We also utilized IOMETER 2010 in our testing to confirm the sequential speeds that we were seeing with compressible data. Here we are using an 8GB test file with 64K transfers at a Queue Depth of 64 to see the maximum transfer speed with sequential read access.
Again we see a top speed just north of 1.5 GB/s. This would be very useful in file transfers and server-type file access scenarios. For use with large video or audio files this would be an extremely fast array.
REPORT ANALYSIS AND FINAL THOUGHTS
There is a large difference between what I would deem ‘Consumer RAID’ vs ‘Enterprise RAID’. Many wrongly think that they are both one in the same. Enthusiasts, and more involved users, who are utilizing these types of RAID arrays in their computers are looking for different things entirely. Ease of use, affordability, and an emphasis on desktop access file loadings is key to the typical home RAID user. There are major differences in the types of RAID loading and tweaking for the respective products.
We have tested some of the most powerful single SSDs on the planet that are designed for Enterprise servers and, with speeds above and beyond what many normal users can even imagine, one would think that these would be extremely fast in a desktop usage. That just simply couldn’t be further from the truth.
If one were to boot their computer using some of these enterprise-centric SSDs they would be extremely disappointed in their performance. The majority of these devices just are not designed to be used in a desktop application. They are designed for 100 percent operation, 100 percent of the time. These types of SSDs do not lend themselves well to being used by the causal user, and that is without factoring the extreme prices involved.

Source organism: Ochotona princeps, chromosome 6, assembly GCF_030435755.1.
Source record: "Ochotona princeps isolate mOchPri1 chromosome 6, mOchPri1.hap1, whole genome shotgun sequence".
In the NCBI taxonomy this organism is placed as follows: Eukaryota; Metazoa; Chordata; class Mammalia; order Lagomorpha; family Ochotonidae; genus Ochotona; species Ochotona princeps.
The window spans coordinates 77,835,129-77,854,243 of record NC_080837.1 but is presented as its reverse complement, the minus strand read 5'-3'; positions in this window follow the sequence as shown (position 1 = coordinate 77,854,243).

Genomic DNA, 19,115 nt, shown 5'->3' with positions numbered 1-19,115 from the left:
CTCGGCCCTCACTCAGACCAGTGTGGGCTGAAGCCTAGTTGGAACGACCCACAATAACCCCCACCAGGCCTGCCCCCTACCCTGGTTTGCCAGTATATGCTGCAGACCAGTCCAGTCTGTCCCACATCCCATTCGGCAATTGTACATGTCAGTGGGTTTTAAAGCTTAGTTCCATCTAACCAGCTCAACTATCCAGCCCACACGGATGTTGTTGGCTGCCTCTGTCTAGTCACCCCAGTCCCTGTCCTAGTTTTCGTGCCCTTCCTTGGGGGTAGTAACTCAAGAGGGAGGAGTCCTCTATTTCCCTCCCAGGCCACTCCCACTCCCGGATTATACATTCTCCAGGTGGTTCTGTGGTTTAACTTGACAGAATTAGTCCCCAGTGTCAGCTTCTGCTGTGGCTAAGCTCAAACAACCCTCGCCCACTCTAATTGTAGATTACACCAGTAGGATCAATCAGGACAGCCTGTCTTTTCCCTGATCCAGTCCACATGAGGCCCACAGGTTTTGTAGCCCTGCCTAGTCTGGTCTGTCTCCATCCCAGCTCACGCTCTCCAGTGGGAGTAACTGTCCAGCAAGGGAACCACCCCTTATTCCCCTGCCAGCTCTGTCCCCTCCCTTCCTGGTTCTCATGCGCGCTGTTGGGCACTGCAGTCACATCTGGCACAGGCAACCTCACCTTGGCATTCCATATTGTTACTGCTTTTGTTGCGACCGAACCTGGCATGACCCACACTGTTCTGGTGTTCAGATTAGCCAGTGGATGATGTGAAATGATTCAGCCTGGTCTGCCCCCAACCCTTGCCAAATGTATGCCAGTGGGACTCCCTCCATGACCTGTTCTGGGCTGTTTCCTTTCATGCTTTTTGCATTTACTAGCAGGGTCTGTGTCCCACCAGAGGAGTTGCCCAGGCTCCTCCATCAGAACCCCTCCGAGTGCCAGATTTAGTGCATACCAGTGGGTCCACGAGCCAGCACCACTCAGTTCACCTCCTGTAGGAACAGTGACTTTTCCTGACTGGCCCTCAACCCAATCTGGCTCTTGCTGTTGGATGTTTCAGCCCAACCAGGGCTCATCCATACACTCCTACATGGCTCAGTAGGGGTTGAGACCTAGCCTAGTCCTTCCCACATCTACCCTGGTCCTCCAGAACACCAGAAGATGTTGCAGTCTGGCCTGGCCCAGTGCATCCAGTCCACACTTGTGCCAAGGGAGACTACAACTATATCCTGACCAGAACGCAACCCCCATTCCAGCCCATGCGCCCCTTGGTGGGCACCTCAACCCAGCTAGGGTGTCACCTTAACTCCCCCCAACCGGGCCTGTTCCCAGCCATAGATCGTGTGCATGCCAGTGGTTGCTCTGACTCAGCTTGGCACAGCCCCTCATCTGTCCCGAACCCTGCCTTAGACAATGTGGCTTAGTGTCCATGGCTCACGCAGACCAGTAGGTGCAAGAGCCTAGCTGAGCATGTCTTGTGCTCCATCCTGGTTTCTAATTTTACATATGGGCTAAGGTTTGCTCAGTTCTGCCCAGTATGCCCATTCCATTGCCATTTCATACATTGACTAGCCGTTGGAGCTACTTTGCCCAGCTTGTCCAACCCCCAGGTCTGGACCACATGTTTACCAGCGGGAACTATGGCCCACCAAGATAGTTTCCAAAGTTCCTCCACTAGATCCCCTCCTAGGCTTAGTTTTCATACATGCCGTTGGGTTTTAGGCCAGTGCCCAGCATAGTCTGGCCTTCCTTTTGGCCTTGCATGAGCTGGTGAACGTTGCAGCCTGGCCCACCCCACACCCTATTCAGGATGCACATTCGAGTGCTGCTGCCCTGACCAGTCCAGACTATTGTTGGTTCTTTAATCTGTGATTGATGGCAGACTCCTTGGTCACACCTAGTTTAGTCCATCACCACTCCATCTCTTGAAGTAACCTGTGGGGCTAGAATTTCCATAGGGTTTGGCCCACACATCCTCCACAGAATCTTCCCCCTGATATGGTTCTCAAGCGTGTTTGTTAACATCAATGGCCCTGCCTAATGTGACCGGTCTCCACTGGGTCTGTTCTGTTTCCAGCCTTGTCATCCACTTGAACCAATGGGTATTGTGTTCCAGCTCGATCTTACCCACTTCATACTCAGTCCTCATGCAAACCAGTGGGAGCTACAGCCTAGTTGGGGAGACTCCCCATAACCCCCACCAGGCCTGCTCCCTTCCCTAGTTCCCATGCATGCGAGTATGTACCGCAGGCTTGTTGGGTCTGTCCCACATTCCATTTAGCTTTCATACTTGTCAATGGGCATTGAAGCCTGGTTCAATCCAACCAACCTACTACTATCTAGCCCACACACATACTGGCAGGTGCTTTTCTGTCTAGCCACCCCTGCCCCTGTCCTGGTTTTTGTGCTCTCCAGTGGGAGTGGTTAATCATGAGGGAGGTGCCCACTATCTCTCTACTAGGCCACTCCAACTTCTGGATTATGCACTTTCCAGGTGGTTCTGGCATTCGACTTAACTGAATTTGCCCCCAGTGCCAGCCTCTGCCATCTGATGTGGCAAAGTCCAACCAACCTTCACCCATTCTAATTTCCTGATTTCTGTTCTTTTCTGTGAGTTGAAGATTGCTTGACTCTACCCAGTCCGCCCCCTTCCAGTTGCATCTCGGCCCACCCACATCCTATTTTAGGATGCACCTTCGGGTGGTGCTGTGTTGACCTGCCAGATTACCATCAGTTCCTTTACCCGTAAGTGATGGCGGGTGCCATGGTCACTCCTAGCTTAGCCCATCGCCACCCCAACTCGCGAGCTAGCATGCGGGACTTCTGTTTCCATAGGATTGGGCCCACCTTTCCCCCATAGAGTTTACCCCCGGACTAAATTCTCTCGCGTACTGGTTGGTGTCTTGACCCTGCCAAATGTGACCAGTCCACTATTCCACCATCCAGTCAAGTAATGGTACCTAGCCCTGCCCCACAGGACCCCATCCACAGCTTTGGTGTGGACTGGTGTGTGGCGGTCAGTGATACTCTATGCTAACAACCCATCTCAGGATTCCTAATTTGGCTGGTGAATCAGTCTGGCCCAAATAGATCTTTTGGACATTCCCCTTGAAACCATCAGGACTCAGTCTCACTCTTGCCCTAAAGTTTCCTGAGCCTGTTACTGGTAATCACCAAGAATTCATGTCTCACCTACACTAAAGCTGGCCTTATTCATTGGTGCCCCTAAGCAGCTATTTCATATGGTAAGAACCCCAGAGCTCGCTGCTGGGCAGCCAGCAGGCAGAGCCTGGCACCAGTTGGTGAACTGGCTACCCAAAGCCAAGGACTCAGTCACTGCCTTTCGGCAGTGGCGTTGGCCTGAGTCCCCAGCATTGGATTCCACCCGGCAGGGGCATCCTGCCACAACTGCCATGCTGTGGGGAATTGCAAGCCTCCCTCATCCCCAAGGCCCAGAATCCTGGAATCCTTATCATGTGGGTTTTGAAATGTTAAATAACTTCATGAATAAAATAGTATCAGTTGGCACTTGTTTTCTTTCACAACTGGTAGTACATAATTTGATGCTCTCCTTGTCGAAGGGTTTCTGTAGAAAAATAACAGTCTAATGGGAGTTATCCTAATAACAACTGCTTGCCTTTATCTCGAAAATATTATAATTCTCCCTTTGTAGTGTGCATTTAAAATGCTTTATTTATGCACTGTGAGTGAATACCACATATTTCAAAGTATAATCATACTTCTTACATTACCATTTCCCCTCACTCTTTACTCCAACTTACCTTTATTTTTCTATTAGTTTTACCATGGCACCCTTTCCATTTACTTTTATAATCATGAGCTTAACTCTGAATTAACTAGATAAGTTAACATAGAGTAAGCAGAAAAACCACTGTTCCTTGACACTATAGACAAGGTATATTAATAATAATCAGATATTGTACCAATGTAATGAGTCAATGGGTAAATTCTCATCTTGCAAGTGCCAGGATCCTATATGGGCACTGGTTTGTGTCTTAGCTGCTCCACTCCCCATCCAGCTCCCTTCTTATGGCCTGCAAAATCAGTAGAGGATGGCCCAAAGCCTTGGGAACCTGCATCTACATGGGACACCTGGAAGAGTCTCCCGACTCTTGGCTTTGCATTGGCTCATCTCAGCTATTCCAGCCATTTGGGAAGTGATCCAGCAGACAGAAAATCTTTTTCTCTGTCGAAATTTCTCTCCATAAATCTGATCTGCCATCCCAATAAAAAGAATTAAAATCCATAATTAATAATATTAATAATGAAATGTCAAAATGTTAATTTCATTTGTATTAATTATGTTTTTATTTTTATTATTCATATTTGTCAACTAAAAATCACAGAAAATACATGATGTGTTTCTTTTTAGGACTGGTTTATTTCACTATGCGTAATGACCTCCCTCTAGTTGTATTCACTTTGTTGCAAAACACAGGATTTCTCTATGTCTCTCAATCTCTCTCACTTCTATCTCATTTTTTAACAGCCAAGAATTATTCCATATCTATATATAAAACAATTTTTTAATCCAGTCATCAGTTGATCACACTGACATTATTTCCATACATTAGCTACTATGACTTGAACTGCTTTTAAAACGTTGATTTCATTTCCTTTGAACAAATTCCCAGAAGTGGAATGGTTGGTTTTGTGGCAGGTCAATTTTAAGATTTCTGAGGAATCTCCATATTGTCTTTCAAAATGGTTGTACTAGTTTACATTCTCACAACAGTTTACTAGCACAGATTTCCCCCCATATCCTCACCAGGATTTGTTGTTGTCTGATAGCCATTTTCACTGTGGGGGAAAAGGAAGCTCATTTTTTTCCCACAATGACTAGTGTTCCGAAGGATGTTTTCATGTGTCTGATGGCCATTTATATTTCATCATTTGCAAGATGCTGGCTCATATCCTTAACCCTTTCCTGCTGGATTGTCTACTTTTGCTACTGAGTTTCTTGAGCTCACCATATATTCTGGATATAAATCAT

The SSD realm seems to be coming to a crossroads, however, where there are some devices that can, and will, perform at extreme levels in either scenario, simply by some easy configurations that even a normal user can handle. That seems to be the balance that Intel and LSI SandForce are striving for here by bringing reliability, price, and performance of the true Enterprise-class devices down to a level where us ‘normal’ users can utilize them as well.
The Intel 520 is certainly a huge step in this direction. These SSDs perform extremely well as a single device or in RAID configurations. Having now tested them in both scenarios, we can safely say that they perform admirably on both sides of the aisle.
The HighPoint RAID controller that we used in this review is also a sign of these blurred lines in the RAID world. With a low price and excellent performance, it is also straddling the line with enterprise-class performance at home user pricing.
Look for more in-depth testing with both the Intel 520s and the HighPoint 2720SGL in very short order from us here at The SSD Review. We are already in the midst of an impressive article for the HighPoint controller with 8x256GB SSDs and this is definitely going to have some of our highest single card results that we have ever seen!
The Intel 520s really scored a knockout in our ‘consumer’ RAID testing exercise and, with the speed and latency displayed, it would be hard to go wrong with them. These results are some of the best I have ever experienced with so few SSDs and it wasn’t so long ago that it took a whole stack of SSDs, and a $1000 dollar RAID controller, to achieve what we did here today! Look for our ‘Round Three’ of this Intel testing within the next few days, as we roll out our new Enterprise Test Regimen!